Two Red-tailed Hawks, other than Pale Male and Ocatvia, flew over the Fifth Avenue nest on Saturday evening causing both Octavia and Pale Male to leave the nest. Usually we only see a single intruder, usually a single juvenile or adult hawk enter the territory. Two adult hawks together seems unusual for this time year. While it was impossible to know, it could have been the San Remo pair investigating how their neighbors are doing.
The video has Pale Male on the nest and then leaving, Octavia returning, and then Octavia settling down. Estimates are that this nest is due to hatch sometime this week. No feedings have been seen yet, although Pale Male has brought a small mouse to the nest, which may be a positive sign.
I made two visits to Fifth Avenue today. Once in the morning, where things seemed to be like they had for the last few weeks with both hawks escorting out intruders and making brief visits to the nest. But when I visited this evening, things had changed. Octavia clearly had started brooding. She was sitting tight on the nest for the first time this season!
American Woodcocks have been migrating through New York City this past week. I caught up with one on Saturday in the Ramble of Central Park. It was doing it's best to stay hidden, which it did an excellent job of doing!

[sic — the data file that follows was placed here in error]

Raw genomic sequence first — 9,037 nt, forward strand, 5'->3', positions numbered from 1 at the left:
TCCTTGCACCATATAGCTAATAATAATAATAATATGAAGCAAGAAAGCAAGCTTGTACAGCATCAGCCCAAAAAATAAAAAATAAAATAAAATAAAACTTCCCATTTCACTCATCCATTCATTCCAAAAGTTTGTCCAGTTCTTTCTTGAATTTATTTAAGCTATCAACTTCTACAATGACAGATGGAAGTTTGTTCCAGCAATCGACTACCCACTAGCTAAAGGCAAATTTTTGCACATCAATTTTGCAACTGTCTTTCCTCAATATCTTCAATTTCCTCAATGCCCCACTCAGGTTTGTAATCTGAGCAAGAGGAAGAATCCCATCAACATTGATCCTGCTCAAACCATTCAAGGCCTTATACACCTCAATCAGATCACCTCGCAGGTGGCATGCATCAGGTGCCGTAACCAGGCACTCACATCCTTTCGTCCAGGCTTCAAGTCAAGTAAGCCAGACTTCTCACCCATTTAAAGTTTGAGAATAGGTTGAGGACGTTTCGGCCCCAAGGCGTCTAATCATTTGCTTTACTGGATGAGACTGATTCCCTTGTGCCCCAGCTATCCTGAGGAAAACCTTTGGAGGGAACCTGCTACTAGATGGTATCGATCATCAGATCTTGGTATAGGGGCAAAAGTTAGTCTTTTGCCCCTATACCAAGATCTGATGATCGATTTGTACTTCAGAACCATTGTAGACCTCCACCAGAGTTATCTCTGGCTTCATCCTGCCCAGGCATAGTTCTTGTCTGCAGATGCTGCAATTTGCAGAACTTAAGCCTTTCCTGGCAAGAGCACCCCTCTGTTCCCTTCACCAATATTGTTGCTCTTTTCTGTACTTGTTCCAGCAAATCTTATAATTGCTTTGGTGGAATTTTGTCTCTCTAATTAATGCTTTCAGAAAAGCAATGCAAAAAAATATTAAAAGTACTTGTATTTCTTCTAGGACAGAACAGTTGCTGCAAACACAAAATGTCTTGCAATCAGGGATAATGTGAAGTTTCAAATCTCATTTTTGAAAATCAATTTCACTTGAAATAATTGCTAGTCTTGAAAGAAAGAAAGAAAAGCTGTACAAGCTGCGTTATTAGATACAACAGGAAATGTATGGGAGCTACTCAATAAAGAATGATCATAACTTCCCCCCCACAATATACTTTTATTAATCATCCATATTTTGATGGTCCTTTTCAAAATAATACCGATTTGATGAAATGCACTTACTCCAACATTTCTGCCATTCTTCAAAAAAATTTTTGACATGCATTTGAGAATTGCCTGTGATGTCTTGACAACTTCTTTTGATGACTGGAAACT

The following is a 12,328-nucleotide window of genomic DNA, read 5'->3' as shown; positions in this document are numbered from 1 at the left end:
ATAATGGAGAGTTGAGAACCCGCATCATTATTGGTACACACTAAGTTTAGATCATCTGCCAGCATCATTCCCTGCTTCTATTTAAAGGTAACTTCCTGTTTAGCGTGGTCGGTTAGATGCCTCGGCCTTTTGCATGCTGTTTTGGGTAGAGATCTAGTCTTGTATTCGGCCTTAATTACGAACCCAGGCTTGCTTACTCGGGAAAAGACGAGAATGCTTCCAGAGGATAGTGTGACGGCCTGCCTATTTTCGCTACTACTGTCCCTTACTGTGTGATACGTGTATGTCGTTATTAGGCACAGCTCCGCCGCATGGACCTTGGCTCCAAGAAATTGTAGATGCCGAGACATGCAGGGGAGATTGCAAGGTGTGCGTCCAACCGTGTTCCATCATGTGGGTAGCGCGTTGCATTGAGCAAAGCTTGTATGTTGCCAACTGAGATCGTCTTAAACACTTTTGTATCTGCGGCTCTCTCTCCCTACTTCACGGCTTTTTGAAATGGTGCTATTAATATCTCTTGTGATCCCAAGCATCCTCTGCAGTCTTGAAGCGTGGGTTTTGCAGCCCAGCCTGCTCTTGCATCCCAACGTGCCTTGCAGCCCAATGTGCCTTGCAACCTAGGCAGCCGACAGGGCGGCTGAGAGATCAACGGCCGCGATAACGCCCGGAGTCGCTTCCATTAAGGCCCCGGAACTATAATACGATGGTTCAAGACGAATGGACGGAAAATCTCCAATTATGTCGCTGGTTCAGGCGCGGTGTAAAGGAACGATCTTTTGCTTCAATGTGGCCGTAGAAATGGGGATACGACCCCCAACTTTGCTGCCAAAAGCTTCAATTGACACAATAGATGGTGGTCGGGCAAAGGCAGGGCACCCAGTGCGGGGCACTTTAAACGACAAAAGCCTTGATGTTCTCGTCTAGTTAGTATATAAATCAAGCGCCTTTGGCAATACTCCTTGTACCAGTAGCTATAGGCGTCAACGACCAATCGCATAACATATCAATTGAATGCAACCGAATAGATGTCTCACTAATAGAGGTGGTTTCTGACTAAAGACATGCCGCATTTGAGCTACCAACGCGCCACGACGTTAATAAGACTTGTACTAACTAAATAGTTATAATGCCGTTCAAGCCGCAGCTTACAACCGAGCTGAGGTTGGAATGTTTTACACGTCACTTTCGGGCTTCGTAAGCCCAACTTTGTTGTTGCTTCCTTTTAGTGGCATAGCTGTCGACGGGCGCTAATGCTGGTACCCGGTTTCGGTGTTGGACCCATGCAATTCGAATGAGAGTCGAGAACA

Hawk watchers at Fifth Avenue got to see many nest visits, watch Pale Male chase off a juvenile Red-tail and share food with Octavia over the last few days. We all are looking forward to the 2019 nesting season.
I didn't get much of a chance to watch Pale Male and Octavia that much this weekend. On Saturday, I caught both of them on the Carlyle Hotel. On Sunday, I found Pale Male in a tree by the Boathouse parking lot.
What I found strange this weekend was listening to multiple tour guides and folks claiming to be "locals" who seemed stuck in the 2004/2005 period. They gave lectures to tourists about Pale Male and Lola, talked about celebrities who haven't lived on Fifth Avenue for years, asked if the nest was "new" because they knew the old one had been taken down, and other nonsense.
The entire time frame of the nest being taken down, including the protests, and the installation of the nest cradle lasted only a few weeks. That was over fourteen years ago. Folks, it's time to put away your old copies of Marie Winn's books and Frederic Lilien's DVDs and catch up to the present! A lot has happened in fourteen years!